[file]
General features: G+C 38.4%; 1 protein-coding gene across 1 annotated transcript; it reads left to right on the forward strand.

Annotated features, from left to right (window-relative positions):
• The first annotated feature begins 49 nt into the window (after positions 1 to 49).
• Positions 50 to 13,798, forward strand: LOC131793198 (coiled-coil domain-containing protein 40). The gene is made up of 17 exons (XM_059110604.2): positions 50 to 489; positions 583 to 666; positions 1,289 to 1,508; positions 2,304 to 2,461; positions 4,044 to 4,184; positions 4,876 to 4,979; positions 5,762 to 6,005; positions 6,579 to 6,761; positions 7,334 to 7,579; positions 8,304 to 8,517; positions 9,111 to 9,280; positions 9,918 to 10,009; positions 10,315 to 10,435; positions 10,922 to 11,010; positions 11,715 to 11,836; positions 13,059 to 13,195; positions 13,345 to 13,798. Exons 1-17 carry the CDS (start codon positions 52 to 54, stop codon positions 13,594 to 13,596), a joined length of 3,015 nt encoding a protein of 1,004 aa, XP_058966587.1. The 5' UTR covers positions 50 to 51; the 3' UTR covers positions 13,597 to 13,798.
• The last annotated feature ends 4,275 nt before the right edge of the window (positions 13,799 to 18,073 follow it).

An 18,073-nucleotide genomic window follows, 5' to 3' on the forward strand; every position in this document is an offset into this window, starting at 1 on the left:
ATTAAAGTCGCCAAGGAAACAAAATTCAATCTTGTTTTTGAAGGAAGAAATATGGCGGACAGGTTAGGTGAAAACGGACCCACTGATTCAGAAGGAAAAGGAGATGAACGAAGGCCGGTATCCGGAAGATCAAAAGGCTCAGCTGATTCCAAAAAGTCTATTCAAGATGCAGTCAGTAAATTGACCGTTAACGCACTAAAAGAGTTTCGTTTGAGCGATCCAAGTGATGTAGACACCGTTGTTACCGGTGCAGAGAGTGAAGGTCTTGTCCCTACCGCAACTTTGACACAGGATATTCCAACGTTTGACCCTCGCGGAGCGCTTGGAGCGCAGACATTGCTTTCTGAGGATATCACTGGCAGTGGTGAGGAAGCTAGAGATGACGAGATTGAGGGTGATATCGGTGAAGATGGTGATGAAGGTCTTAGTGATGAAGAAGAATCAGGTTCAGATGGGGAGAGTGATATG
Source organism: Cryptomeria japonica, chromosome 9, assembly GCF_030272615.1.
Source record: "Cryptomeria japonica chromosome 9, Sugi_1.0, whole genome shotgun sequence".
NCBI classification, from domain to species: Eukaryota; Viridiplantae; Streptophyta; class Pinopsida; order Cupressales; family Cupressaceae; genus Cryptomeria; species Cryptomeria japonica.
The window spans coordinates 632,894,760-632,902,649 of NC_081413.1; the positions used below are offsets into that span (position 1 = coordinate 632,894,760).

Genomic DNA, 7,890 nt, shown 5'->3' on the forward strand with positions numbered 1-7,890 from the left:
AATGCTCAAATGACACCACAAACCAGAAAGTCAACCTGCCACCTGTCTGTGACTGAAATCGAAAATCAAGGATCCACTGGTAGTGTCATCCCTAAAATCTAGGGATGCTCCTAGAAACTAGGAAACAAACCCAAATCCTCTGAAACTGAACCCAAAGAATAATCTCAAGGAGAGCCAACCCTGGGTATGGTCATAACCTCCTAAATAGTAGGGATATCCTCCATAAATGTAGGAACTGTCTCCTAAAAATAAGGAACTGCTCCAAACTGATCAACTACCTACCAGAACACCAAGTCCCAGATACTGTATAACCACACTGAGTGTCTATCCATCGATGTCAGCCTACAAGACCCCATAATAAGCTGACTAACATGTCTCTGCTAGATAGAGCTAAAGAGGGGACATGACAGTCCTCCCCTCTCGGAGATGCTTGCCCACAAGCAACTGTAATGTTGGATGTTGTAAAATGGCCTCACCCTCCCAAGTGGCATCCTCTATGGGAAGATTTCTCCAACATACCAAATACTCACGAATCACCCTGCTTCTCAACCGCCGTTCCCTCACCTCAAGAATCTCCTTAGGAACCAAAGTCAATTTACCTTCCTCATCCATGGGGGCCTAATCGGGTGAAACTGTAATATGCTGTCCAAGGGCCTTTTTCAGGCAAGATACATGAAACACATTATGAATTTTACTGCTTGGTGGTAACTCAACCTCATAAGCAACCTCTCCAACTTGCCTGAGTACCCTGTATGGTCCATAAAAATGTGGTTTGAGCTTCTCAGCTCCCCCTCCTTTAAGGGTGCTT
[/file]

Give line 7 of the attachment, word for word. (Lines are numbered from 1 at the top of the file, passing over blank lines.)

ATTAAAGTCGCCAAGGAAACAAAATTCAATCTTGTTTTTGAAGGAAGAAATATGGCGGACAGGTTAGGTGAAAACGGACCCACTGATTCAGAAGGAAAAGGAGATGAACGAAGGCCGGTATCCGGAAGATCAAAAGGCTCAGCTGATTCCAAAAAGTCTATTCAAGATGCAGTCAGTAAATTGACCGTTAACGCACTAAAAGAGTTTCGTTTGAGCGATCCAAGTGATGTAGACACCGTTGTTACCGGTGCAGAGAGTGAAGGTCTTGTCCCTACCGCAACTTTGACACAGGATATTCCAACGTTTGACCCTCGCGGAGCGCTTGGAGCGCAGACATTGCTTTCTGAGGATATCACTGGCAGTGGTGAGGAAGCTAGAGATGACGAGATTGAGGGTGATATCGGTGAAGATGGTGATGAAGGTCTTAGTGATGAAGAAGAATCAGGTTCAGATGGGGAGAGTGATATG